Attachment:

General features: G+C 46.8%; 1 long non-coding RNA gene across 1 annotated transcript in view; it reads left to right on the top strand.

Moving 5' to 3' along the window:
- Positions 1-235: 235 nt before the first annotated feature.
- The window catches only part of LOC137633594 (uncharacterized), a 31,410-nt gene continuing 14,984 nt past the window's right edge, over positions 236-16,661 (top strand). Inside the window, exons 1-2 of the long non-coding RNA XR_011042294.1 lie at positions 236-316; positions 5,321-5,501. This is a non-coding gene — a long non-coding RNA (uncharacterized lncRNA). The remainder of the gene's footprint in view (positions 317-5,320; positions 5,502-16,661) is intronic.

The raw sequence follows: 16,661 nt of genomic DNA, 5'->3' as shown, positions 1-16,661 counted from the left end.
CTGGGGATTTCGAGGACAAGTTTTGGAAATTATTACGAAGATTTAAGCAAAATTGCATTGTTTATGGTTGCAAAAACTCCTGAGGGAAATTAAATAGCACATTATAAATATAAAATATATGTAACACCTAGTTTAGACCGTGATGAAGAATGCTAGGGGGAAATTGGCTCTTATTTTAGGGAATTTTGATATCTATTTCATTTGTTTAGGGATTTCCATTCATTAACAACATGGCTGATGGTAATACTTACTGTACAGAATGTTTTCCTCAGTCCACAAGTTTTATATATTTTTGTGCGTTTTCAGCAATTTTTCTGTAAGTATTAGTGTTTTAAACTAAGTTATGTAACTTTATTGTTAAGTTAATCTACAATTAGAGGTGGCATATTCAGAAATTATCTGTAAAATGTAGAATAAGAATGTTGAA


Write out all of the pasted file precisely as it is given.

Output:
General features: G+C 46.8%; 1 long non-coding RNA gene across 1 annotated transcript in view; it reads left to right on the top strand.

Moving 5' to 3' along the window:
- Positions 1-235: 235 nt before the first annotated feature.
- The window catches only part of LOC137633594 (uncharacterized), a 31,410-nt gene continuing 14,984 nt past the window's right edge, over positions 236-16,661 (top strand). Inside the window, exons 1-2 of the long non-coding RNA XR_011042294.1 lie at positions 236-316; positions 5,321-5,501. This is a non-coding gene — a long non-coding RNA (uncharacterized lncRNA). The remainder of the gene's footprint in view (positions 317-5,320; positions 5,502-16,661) is intronic.

The raw sequence follows: 16,661 nt of genomic DNA, 5'->3' as shown, positions 1-16,661 counted from the left end.
CTGGGGATTTCGAGGACAAGTTTTGGAAATTATTACGAAGATTTAAGCAAAATTGCATTGTTTATGGTTGCAAAAACTCCTGAGGGAAATTAAATAGCACATTATAAATATAAAATATATGTAACACCTAGTTTAGACCGTGATGAAGAATGCTAGGGGGAAATTGGCTCTTATTTTAGGGAATTTTGATATCTATTTCATTTGTTTAGGGATTTCCATTCATTAACAACATGGCTGATGGTAATACTTACTGTACAGAATGTTTTCCTCAGTCCACAAGTTTTATATATTTTTGTGCGTTTTCAGCAATTTTTCTGTAAGTATTAGTGTTTTAAACTAAGTTATGTAACTTTATTGTTAAGTTAATCTACAATTAGAGGTGGCATATTCAGAAATTATCTGTAAAATGTAGAATAAGAATGTTGAA